Hello! AiPT!’s Feature Editor Chris Hassan here with great news! Coal jobs are coming back! Hurray! Yes, in late March, President Donald Trump took executive action to do away with all of President Barack Obama’s pesky climate change efforts so the coal industry can return to all its cough-inducing glory.

Never mind the fact that The New York Times reported the very jobs Trump promised to bring back no longer exist (LOL).

But all this activity in coal country (and by coal country, I guess I mean the entirety of the U.S. now) has me wondering – is climate change even real? I mean, the president has every American’s best interest at heart, right? He wouldn’t put our lives and our future children’s lives at risk by contaminating the life-sustaining air we breathe, right? Organizations like NASA and the EPA have to be pulling our leg with their climate change websites, right?

If you’re not sure what to think, you’re in luck, as I happen to know two actual scientists – Ryan and Dave – who may be able to help clear the coal-filled air. Take it–COUGH, COUGH–away, guys!Ryan: Thanks, Chris. Calling into question the conclusion of every legitimate scientific opinion in this area isn’t that big a deal. People do it all the time! For instance, I don’t truly believe that people actually have internal organs–after all, I’ve never seen them. I think that there’s just a bunch of red stuff in there and then magically you digest food and your blood pumps around. Where does it pump? Damned if I know. None of my business. Same deal with the weather.

Dave, you strike me as a gentleman who might have his own stores of coal somewhere, just in case. How much coal should someone maintain in case of emergency?

Dave: Ryan, my grandpappy mined coal literally from the day he was born until the day he died of what the doctors refer to as “Prius lung,” brought about by overexposure to dioxygen. I was taught that a coal reserve is critical to a successful household. What most folks don’t know is that they probably live in a house with walls that are made out of coal! If you have a two- or three-prong outlet that makes the lights go on, those outlets are actually tapped directly into the coal veins in the walls that generate the power.The biggest complaint I commonly hear against coal is that it only provides power for incandescent light bulbs. As I keep telling people, that is not true–you can buy a converter that changes the power flavor so that your favorite televisions and AM radios can run without the hand crank as well.

What appliances would you like to see supported by Coal Watts in the future, Ryan?

Ryan: I’d like to see the vape industry get into coal, Dave. What did previous generations associate with obnoxious smoke generation? Coal. And what does the current one? Vapes. Let’s get some synergy here and start making coal-powered vape rigs. These things keep exploding on planes and setting themselves on fire when no one is using them–let’s offer a safer alternative: a coal-fired vape that only explodes when you want it to. We can create a better power source. You put some coal in, and some vape juice, and you’re good.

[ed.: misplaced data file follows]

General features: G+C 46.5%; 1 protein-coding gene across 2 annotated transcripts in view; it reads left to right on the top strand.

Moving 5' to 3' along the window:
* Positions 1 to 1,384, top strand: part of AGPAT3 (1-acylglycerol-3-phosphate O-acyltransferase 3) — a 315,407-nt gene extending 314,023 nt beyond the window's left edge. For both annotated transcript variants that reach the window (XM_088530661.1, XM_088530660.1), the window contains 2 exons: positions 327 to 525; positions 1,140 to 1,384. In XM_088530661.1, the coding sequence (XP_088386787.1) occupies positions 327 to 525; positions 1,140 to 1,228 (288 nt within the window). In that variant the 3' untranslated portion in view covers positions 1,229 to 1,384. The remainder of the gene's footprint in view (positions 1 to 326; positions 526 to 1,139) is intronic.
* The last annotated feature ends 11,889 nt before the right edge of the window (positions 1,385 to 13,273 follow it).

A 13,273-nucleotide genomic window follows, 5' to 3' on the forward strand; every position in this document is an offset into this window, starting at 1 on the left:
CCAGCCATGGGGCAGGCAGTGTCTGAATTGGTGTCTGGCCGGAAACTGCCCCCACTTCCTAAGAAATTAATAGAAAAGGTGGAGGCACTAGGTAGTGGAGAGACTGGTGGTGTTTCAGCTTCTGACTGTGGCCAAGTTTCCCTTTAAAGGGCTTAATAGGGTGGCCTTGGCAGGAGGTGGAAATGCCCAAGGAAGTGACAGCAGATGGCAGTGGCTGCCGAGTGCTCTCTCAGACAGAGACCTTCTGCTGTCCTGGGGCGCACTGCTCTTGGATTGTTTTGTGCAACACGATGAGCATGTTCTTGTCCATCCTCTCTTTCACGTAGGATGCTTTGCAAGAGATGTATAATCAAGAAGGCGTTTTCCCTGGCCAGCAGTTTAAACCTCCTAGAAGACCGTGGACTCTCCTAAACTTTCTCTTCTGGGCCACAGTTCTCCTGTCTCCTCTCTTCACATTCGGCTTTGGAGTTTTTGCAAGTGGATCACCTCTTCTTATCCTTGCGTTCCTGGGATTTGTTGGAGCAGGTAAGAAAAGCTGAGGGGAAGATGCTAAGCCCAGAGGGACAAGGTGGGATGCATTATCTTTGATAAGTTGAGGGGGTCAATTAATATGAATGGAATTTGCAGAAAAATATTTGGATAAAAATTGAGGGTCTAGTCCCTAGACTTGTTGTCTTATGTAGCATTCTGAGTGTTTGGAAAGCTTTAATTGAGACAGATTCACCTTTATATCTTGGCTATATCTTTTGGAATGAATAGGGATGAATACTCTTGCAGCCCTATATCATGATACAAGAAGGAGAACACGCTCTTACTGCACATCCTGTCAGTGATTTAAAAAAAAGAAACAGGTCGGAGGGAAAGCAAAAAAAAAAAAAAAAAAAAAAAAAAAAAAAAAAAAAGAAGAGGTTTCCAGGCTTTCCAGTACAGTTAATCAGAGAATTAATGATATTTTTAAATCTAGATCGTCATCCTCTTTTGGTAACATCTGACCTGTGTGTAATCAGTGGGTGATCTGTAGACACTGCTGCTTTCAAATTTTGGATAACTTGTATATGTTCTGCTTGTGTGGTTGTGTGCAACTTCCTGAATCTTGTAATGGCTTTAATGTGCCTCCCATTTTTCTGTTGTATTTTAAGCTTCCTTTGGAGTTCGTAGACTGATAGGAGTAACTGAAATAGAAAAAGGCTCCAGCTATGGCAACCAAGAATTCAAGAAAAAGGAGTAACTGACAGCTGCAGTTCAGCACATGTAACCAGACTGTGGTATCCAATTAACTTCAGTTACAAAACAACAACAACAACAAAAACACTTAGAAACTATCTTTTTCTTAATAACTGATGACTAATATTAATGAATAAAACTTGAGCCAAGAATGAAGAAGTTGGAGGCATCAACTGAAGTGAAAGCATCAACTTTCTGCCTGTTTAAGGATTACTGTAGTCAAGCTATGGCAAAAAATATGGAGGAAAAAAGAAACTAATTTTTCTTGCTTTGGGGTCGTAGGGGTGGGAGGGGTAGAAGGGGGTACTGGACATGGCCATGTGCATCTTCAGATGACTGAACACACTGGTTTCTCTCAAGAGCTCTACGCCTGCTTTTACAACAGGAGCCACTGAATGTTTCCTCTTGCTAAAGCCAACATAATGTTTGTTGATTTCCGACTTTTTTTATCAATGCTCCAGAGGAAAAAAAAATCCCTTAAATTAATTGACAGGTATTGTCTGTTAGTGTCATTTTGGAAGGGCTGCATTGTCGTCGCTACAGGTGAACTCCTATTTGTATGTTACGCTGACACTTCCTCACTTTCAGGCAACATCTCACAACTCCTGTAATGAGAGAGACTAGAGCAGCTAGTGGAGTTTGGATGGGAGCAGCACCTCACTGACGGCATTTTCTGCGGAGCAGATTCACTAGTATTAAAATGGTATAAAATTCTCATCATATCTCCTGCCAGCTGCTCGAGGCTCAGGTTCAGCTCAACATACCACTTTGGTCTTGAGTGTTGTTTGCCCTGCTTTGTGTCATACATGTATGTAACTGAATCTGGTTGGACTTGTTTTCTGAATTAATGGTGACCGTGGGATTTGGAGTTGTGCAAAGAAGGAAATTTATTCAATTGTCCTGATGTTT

I don’t know how or why these devices are everywhere, nor do I know why people aren’t embarrassed about using them in public–all I know is that coal should be involved. I think we should tie our dying obsession with coal to our dying obsession with nicotine.

Dave, which vape flavors have you wafted into behind someone on a sidewalk recently, and what do they have to do with science?Dave: Ryan, whenever I see a brah with the flat-rim hat and the large-print T-shirt, I immediately get right up in his personal space and take a huge whiff, because I know he’s cooking up something good. Here’s my ordered list of favorite flavors that I’ve whiffed up recently:

  • Cough Drop Passion
  • Vermillion Dumpster Fire
  • Just Straight Up Obvious Weed
  • Donkey Kong Rolling Around in Lilacs and Patchouli
  • An Apple That Smokes Two Packs A Day
  • Yesterbeer
  • Axe Body Spray

As we wrap up this article, let’s all of us take a moment to throw our trash in the proper receptacles, gather our belongings, and look around for the nearest emergency exits. In my case, that’s Mars.

Do you know your nearest emergency planet, Ryan?

Ryan: I sometimes wonder if planetary scientists have been cooking up a tissue of lies about the supposedly inhospitable conditions of Venus just to keep people away. Is the surface of Venus hundreds of degrees with an unbreathable, highly pressurized, atmosphere consisting of carbon dioxide and sulfuric acid clouds? Or is it basically an Earth-like planet that became so advanced and so mellow that it now exists in a perpetual self-sustaining vape cloud? (Teach the controversy!)

That’s where I’m heading, Dave, and assuming my calculations are correct, it’s gonna be hella chill, brah.Chris: Thank you, both! You really cut through the confusion on the Climate Change issue! Also, I’m totally going to do some research on Venus. I feel like that planet’s atmosphere isn’t all that’s hazy about it–I want the truth!

While I hit the library, let us know if you have any scientific questions for our Two Actual Scientists in the comment space below!